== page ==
Douglas, Archibald (fl.1568) (DNB00)

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DOUGLAS, ARCHIBALD (fl. 1568), parson of Glasgow, younger brother of William Douglas of Whittingham, and grandson of John, second earl of Morton, was parson of Douglas prior to 13 Nov. 1565, when he was appointed an extraordinary lord of session in the place of Adam Bothwell [q. v.], bishop of Orkney. With his kinsman, James, fourth earl of Morton, he was concerned in the murder of Rizzio in March 1566. Douglas fled to France, but a few months afterwards, through the intervention of the French king, he was allowed to return to Scotland, where he successfully negotiated the pardons of the other conspirators. There seems to be but little doubt that he took part in the plot for the murder of Darnley in the following year, but no proceedings were taken against him at that time. On 2 June 1568 Douglas was appointed an ordinary lord of session in the place of John Lesley, bishop of Ross. In September 1570 he was sent to the Earl of Sussex to congratulate him on his victory, and ‘to talk of the stabilitie of the king and regents auctoritie’ (Historie and Life of King James the Sext, 1825, p. 64). Some time before this Douglas had been presented by the regent, Murray, to the parsonage of Glasgow. He had, however, been refused letters testimonial by the commissioner, whose decision was confirmed by the general assembly in March 1570. Further objections were raised against his appointment by the kirk of Glasgow, but he was at length allowed possession on 23 Jan. 1572. A quaint account of his examination for the benefice is recorded in Bannatyne's ‘Journal’ (1806, pp. 311–13), where it is stated that ‘when he had gottin the psalme buike, after luking, and casting ower the leives thereof a space, he desyrit sum minister to mak the prayer for him; “for,” said he, “I am not vsed to pray.”’ Having been detected in sending money to the queen's party, then holding the castle of Edinburgh, Douglas was ‘tane and send to Stirveling to be kept’ on 14 April 1572, and at the same time ‘also it is reported that he suld have betrayed the lord of Mortoun’ (ib. pp. 334–5). According to another account ‘the person was wairdit in the castell of Lochlevin’ (Historie and Life of King James the Sext, p. 101). But this is probably incorrect, as on 25 Nov. 1572 a commission was appointed for the trial of Douglas ‘now remaining in ward within the castell of Stirveling.’ He was restored to his place on the bench on 11 Nov. 1578, the king having commanded him ‘to await and mak residence in his ordinar place of ye sessioune.’ On 31 Dec. 1580 Douglas and the Earl of Morton were accused before the council by Captain James Stewart, who was shortly afterwards created the Earl of Arran, of ‘heigh treason and foreknawlege of the king's murthour’ (ib. pp. 180–1). Hearing of Morton's commitment, Douglas fled from Moreham Castle to England. He was degraded from the bench on 26 April 1581, and a decree of forfeiture was pronounced against him on 28 Nov. following (Acta Parl. iii. 193, 196–204). Though Elizabeth refused to send him back at the request of James's ministers, Douglas was for some time detained in a kind of custody. He, however, gained Elizabeth's favour by disclosing his transactions with Mary, and through the influence of Patrick, master of Gray, and Randolph, the English ambassador, he was at length enabled to return to Scotland. On 1 May 1586 an act of rehabilitation was passed under the great seal restoring Douglas, but at the same time containing a provision that if he should be found guilty of the murder the act should have no effect. On 21 May he received a pardon for all crimes and treasons committed by him, except the murder of Darnley, and five days after, on 26 May, he was tried for that murder. It was charged in the indictment that both John Binning and the Earl of Morton, who had been executed for the murder in June 1581, had declared that Douglas was actually present at the blowing up of Darnley's lodgings in Kirk of Field, and it was moreover asserted that while perpetrating the crime Douglas ‘tint his mwlis’ (lost his slippers), which being found upon the spot the next day, were acknowledged to be his. The jury unanimously acquitted him, but there are strong reasons for supposing that the trial was a collusive one, and that its only object was the exculpation of the prisoner. According to Moyses, Douglas was ‘absolved most shamefully and unhonestly to the exclamation of the whole people. It was thought the filthiest iniquity that was heard of in Scotland’ (Memoirs of the Affairs of Scotland, 1755, p. 108). Spotiswood asserts that the acquittal was obtained by the procurement of the prior of Blantyre for private reasons (History of the Church of Scotland, 1851, ii. 343–4). But as Douglas returned to Scotland virtually as an agent of Elizabeth to James's court, the matter was probably arranged before his return. Having been favourably received by James, he was sent back to England as an ambassador of the king, and appears to have contributed to the condemnation of Mary, ‘having discovered several passages betwixt her and himself, and other catholicks of England, tending to her liberation: which were made use of against her majesty for taking her life’ (Memoirs of Sir James Melvil of Halhill, 1735, pp. 348–9). In 1587 he was dismissed from this post upon the arrival of Sir Robert Melville in England. On 13 March 1593 Douglas was deposed for non-residence and neglect of duty from the parsonage of Glasgow, which he resigned 4 July 1597. The date of his death is unknown, but it appears that he was alive at the beginning of the seventeenth century. He married in 1577 Lady Jane Hepburn, the widow of John, master of Caithness. Frequent allusions to Douglas are made in the ‘Calendar of State Papers relating to Scotland,’ 1509–1603, 2 vols.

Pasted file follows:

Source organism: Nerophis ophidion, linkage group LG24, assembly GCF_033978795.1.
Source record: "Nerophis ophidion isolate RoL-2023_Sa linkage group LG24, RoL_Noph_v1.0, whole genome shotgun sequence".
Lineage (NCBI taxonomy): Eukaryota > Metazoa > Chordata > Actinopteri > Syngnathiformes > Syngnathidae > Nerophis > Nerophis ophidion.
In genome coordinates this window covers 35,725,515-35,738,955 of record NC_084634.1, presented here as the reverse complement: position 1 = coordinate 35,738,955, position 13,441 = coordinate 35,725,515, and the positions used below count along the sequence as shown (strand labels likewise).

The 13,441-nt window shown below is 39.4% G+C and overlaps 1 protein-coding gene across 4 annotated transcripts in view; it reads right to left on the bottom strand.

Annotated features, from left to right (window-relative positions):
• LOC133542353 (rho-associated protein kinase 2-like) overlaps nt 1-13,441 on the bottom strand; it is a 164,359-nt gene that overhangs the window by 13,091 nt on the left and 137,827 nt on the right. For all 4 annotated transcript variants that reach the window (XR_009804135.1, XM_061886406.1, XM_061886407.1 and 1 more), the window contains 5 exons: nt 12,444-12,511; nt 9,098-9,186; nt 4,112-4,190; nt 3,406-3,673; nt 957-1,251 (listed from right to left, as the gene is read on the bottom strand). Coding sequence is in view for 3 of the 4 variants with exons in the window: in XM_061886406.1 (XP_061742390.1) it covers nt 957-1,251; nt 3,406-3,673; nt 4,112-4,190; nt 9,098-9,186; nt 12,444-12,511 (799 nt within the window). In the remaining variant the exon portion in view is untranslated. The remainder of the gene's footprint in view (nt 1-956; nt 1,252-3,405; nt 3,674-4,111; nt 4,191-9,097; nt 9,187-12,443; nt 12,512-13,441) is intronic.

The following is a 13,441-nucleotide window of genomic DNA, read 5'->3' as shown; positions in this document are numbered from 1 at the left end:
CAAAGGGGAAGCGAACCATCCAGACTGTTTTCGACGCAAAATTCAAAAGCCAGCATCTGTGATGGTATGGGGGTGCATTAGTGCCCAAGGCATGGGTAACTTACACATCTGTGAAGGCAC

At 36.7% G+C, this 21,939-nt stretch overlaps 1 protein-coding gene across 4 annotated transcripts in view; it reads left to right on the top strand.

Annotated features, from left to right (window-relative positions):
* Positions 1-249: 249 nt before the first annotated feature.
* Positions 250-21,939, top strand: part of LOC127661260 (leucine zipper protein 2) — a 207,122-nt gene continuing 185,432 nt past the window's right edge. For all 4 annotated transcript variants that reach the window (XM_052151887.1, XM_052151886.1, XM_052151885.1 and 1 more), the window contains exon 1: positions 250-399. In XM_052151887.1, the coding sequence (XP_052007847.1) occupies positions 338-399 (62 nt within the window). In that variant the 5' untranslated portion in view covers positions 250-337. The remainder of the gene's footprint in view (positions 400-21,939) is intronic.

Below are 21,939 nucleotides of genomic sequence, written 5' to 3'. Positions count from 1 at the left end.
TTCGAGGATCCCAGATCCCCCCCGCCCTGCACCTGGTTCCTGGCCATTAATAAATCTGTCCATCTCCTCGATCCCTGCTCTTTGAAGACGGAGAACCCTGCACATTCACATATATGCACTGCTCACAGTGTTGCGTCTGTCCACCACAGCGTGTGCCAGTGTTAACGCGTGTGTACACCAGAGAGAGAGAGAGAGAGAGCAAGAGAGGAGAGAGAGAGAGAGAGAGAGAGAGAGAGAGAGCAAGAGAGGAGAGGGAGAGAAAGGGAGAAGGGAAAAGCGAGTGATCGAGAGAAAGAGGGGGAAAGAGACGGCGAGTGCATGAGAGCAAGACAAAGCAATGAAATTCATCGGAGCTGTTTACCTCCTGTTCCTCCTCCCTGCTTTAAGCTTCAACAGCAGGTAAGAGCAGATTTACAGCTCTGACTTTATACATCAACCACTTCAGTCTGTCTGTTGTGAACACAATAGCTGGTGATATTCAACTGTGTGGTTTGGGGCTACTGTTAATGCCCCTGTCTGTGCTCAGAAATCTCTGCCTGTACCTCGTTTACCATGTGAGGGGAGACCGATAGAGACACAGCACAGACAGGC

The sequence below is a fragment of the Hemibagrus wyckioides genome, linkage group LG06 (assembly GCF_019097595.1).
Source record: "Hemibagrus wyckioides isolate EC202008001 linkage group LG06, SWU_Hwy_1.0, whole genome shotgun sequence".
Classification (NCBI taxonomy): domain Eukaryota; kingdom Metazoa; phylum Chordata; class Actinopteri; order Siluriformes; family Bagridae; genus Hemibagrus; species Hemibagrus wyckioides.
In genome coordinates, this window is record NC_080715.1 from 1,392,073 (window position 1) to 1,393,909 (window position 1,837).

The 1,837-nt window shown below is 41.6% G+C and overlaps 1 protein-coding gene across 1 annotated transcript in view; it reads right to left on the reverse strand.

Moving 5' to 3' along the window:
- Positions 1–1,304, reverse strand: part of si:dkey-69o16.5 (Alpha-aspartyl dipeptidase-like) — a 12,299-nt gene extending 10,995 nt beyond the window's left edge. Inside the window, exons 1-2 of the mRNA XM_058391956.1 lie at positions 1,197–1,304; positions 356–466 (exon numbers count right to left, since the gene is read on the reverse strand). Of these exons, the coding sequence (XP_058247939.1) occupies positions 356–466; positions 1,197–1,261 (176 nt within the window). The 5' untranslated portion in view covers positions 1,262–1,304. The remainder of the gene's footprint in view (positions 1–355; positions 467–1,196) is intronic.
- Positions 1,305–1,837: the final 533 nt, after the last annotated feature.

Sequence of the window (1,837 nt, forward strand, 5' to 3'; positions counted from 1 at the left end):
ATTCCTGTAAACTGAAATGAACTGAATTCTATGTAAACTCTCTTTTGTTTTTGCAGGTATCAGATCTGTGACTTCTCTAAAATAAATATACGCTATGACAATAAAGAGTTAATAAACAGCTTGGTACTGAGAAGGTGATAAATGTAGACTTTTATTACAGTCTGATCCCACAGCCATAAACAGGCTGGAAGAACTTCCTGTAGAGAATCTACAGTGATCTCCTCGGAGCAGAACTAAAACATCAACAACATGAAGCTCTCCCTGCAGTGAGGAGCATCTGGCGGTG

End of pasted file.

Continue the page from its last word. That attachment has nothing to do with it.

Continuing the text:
[Brunton and Haig's Senators of the College of Justice (1832), pp. 125–8; Hew Scott's Fasti Ecclesiæ Scoticanæ (1868), vol. ii. pt. i. pp. 2–3; Pitcairn's Criminal Trials in Scotland (1833), vol. i. pt. ii. pp. 95, 142–54; Arnot's Collection and Abridgment of Celebrated Trials in Scotland (1785), pp. 7–20; Robertson's History of Scotland (1806), iii. 32–3, 415–20, 424–7; Laing's History of Scotland (1804), i. 23, ii. 17, 55, 331–336, 337–9; Register of the Privy Council of Scotland, vols. i–iv.]

G. F. R. B.